Upholstered Sofa

Measuring Upholstery 101 (Part 2): Sofa

We have talked about how to measure fabric size for your chair reupholstery project last time. In our second “Measuring Upholstery” series, we’re going to tackle how to get the right sizes for your sofa. A threadbare, old long couch looks tacky in the middle of your living room, but you can turn it into lovely piece once you refurbish its usable parts. By replacing the fabric which has aged and has gotten dirty over use, your sofa can blend into your interiors looking brand new.

Any upholstery project requires good measurements for the fabric to fit right into the sofa. If this is your first time to DIY, we’ll be guiding you with a step-by-step process on how to record your couch’s dimensions. What you’ll need now is a pen, a paper, a calculator and of course, a measuring tape.

Start Taking The Measurements

  1. Don’t let the project intimidate you. Taking dimensions is easy as long as you know what needs to be recorded. Get your measuring tape and measure the size side by side, taking the longest width. Measure the highest point of the sofa then down to the floor. What you want is to get the total height and width of your couch.
  2. Remove any cushion from the seat and the back and measure across the furniture. This is to get the depth / length of the seat and back area.
  3. List down the parts of the sofa alongside with its respective dimensions. Make sure you indicate the size in width x length. Some of the areas you need to measure are the seat, the arms and the back. If your sofa has skirts, measure them too.
  4. Add an extra three inches to each of the dimensions. For the final result per item, round them to the nearest foot. Take the sum of the overall dimensions. This, in return, gives you the idea of how much fabric you will be using.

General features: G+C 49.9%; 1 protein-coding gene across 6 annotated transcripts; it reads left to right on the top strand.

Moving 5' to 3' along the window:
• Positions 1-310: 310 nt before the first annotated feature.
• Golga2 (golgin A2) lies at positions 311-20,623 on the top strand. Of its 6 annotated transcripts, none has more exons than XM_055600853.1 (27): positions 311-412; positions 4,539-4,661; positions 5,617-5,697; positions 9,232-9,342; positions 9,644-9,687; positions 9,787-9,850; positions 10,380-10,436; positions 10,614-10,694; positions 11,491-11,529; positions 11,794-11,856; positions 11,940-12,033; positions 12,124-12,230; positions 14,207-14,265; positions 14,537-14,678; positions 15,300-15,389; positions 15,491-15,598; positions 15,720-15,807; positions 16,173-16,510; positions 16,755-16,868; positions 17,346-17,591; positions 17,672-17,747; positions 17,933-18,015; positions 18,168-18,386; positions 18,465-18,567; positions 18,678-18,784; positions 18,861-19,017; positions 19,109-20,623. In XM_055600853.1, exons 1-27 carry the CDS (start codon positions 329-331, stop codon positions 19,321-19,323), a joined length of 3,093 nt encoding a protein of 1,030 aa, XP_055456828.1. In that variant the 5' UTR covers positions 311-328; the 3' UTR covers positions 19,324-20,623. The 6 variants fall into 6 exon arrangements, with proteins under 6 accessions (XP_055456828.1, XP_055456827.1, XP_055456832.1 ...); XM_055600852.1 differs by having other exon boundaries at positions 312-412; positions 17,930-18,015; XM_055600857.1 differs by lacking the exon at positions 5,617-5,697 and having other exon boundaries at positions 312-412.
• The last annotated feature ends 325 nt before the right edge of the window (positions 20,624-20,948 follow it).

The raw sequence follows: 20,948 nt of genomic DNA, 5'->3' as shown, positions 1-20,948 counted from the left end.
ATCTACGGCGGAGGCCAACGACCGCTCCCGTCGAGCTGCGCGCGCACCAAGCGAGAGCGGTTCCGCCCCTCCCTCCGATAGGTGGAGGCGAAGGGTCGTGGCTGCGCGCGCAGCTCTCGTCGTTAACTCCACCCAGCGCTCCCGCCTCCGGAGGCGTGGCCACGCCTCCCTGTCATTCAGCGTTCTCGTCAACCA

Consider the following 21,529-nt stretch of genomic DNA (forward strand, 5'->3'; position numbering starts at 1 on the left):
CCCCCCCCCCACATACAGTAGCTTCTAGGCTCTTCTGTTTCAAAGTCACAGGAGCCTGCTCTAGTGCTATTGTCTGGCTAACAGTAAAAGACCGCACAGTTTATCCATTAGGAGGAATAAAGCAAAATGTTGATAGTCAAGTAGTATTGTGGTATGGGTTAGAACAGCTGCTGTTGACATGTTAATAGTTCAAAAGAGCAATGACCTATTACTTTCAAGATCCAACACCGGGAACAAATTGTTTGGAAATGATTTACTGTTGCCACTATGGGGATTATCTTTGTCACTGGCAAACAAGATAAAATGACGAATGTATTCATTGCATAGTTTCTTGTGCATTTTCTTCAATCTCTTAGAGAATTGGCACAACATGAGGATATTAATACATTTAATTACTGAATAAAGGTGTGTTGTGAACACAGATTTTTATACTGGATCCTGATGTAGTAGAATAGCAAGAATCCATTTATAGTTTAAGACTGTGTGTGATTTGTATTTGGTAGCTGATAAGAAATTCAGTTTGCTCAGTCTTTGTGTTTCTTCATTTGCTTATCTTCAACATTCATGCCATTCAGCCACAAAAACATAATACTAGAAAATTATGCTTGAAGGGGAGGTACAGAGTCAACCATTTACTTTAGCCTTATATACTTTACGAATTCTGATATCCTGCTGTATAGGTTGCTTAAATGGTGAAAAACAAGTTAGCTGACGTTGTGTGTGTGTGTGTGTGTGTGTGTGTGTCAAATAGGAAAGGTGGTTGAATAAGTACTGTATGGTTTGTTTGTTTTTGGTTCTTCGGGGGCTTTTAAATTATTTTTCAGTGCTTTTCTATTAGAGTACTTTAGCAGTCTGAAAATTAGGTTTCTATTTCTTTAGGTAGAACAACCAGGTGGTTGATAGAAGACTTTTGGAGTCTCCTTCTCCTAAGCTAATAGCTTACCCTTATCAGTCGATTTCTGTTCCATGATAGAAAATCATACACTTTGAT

5. Decide on the upholstery fabric you’d want to replace the old covers with. The end result of your measurements will be calculated depending on the material you choose. Why will this vary? An upholstery fabric in solid colors won’t be hard to fit in the sofa, but if you have chosen bold patterns, you have to consider its repeat.


Remember, in taking these measurements, you only have one goal: have enough fabric to cover your reupholstery project. You might want to go a little over the exact number; this is safer than underestimating the dimensions. Luckily, there are some classic measurements that may guide you in determining your sofa’s size. Most are based on a 54″ wide fabric, which is a common width for sofas. For example, a 7 ft long sofa with back cushions and non-padded arms will need 11 yards of fabric. A 6 ft curved-back sofa with upholstered arms will need 10 yards.

You can do a graphical representation of the pattern by scaling down the size on a graph paper. This helps you see how you can put your gathered measurements together of if they will fit appropriately. If you will handle this project yourself, make sure you have the necessary tools to aid you in taking off the original fabric and putting the new one with ease. Among the tools you need are pliers, seam rippers and slender scissors.

 Image Source: Uratex, High Design Upholstery

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